State Street’s luck came from an unlikely source: in the 1970s, as was then the fashion, the city of Boston decided to adopt a Chinese sister city, Hangzhou. In the early 1980s a delegation of Hangzhou officials and academics visited Boston. Jerry was lecturing at Boston University at the time, met the party and kept up contact with the academics. He was then invited in 1986 to lecture at several Chinese universities, including Zhejiang. Fast-forward to 1998, when Jerry had become chief technology officer at State Street in Boston. The US mutual fund industry had mushroomed throughout the ’90s and State Street’s various legacy administration systems were struggling to cope. And Y2K was approaching. To complete a total re-engineering, State Street wanted to forge a link with a university computer science centre but the obvious choices, such as Harvard and MIT, were tied up by the likes of IBM and Microsoft. Jerry proposed to the then chief operating officer, Ron Logue, that he explore setting up an IT development operation in conjunction with Zhejiang University.

He was supported by Bob Williams, who headed up asset servicing in the Asia-Pacific region from Boston, after having run the Sydney office in the late 1980s. Both Logue, who went on to become chief executive and chairman and is retiring this year, and Williams, who is semi-retired but still sits on the board of another Chinese joint-venture for State Street, saw other possibilities as well. “State Street is looking at how we are going to further participate in asset servicing and asset management, and how to position ourselves to offer a broader range of services when de-regulation comes,” Jerry says. De-regulation, in all its forms, is happening quickly in China. Barely a day goes by without an announcement of some relaxation of the multifarious rules governing Chinese financial institutions and the people who invest through them. But many rules still remain and for the uninitiated they can be difficult to fathom.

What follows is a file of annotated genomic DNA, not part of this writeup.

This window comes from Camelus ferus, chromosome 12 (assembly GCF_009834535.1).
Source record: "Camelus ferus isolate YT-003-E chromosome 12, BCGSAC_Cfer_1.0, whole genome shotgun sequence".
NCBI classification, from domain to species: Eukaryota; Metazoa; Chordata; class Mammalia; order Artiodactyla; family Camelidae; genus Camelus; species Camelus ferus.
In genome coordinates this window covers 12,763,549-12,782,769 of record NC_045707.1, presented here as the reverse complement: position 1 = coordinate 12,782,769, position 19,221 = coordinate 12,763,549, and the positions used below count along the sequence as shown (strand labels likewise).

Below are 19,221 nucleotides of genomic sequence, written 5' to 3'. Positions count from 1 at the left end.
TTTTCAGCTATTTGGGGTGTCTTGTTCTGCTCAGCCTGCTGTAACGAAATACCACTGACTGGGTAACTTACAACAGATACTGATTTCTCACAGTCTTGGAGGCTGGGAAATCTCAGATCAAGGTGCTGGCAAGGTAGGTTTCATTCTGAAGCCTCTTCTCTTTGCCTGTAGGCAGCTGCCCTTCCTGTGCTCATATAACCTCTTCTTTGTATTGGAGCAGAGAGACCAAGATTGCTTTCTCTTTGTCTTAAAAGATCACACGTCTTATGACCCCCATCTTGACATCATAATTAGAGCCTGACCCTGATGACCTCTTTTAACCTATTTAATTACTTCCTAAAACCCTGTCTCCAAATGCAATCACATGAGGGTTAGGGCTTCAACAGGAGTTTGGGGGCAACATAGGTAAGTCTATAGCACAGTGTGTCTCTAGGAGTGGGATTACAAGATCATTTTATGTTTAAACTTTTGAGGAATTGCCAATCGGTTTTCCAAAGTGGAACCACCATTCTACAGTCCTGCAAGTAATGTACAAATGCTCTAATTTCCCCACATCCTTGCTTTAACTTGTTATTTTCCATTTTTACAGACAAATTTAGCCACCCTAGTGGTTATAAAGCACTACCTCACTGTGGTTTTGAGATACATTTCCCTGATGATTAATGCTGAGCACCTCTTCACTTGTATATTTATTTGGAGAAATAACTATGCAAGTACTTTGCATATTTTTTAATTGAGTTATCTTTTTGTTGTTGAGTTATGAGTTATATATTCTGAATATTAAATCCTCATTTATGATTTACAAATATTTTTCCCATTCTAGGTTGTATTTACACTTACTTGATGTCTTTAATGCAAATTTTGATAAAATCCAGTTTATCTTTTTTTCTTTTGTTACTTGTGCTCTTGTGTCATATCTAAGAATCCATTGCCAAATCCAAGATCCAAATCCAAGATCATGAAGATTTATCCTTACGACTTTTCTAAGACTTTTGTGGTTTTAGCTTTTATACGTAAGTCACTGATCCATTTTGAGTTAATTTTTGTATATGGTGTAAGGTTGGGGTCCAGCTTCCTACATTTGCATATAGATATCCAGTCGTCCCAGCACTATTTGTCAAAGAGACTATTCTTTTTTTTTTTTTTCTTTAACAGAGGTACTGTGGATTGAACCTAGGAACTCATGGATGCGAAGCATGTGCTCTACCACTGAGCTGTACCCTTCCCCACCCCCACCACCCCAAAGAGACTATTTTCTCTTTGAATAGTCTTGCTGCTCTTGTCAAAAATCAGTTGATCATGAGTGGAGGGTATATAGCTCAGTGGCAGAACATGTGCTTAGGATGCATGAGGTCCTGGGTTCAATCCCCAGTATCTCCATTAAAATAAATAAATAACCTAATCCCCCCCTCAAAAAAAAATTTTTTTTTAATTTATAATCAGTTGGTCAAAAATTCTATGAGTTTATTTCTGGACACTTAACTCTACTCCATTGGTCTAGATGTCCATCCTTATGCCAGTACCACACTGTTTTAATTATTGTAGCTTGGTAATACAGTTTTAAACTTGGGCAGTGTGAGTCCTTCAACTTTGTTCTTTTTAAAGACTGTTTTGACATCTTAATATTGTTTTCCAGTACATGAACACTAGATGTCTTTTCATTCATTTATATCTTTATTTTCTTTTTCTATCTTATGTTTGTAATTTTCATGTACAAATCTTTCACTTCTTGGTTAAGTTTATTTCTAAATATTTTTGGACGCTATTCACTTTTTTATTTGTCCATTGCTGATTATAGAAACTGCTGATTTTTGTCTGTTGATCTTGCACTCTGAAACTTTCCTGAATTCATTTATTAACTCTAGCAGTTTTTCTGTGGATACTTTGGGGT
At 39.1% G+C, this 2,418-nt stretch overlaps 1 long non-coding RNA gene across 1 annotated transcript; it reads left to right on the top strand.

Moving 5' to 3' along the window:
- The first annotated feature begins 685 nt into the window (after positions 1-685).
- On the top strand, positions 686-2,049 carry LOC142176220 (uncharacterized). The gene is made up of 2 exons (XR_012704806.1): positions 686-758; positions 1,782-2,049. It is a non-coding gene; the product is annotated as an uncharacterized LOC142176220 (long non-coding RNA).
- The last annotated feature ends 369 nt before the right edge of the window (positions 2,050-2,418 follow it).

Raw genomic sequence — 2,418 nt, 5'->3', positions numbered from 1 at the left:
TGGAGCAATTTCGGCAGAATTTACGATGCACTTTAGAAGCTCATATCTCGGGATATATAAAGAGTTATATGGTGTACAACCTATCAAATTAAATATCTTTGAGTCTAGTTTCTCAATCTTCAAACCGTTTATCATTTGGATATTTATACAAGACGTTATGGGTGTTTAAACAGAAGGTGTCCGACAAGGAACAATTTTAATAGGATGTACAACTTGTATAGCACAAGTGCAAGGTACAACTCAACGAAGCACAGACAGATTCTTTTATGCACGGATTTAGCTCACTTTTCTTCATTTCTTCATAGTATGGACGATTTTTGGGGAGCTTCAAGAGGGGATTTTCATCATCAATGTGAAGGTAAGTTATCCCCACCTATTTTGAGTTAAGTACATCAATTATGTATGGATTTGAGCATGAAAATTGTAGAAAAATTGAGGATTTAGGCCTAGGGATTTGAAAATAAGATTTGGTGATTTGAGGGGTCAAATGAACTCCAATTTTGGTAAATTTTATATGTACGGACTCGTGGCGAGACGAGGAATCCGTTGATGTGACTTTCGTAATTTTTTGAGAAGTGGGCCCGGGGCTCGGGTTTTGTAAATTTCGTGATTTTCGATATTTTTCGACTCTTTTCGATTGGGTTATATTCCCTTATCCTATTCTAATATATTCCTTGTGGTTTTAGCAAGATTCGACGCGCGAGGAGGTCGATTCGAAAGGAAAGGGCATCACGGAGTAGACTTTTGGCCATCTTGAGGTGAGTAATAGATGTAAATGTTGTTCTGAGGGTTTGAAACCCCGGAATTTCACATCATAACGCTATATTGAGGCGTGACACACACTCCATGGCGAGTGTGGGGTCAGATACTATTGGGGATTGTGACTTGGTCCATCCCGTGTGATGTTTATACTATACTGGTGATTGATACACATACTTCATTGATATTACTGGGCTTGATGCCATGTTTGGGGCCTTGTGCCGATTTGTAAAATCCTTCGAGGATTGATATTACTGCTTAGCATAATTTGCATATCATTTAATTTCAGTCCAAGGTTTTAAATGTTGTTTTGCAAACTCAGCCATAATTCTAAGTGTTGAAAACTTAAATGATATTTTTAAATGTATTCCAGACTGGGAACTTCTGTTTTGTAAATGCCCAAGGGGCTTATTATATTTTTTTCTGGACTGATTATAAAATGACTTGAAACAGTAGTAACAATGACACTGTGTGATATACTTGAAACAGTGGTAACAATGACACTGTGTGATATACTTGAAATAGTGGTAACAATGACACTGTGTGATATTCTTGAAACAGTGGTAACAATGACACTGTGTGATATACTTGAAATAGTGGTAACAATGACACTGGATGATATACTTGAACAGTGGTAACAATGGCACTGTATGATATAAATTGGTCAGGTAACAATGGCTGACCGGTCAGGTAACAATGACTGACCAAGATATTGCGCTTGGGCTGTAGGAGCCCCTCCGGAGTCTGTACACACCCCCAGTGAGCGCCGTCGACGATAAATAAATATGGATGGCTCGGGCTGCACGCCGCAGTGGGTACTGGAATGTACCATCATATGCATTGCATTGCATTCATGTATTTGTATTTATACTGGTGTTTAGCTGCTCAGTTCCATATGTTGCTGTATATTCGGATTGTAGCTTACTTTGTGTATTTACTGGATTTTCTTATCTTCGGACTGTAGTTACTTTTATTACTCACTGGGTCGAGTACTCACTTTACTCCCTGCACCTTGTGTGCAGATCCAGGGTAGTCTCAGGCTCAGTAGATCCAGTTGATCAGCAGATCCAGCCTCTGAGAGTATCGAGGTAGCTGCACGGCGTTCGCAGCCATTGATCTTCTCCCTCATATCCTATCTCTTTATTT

There are four relevant regulators, for instance, although China is not alone in having sometimes over-lapping regulation. State Street now has a fullyowned subsidiary in China, State Street Hangzhou (SSHZ), having bought out the remaining 50 per cent of its initial joint-venture with the university in 2005. It has about 1,200 staff in two buildings, and a move to a new purpose-built building capable of accommodating 2,000 was scheduled for late last month. About 900 are in the IT area and the other 300 in BPO, doing fund accounting and asset servicing. During the sale process, back in 2005, the president of the University, said: “Please don’t run this as a sweat shop”. Jerry explains that the university wanted to give its students research opportunities. “We have helped them publish hundreds of research papers in the past few years,” he says. And, looking around, the place certainly doesn’t look like a sweat shop.

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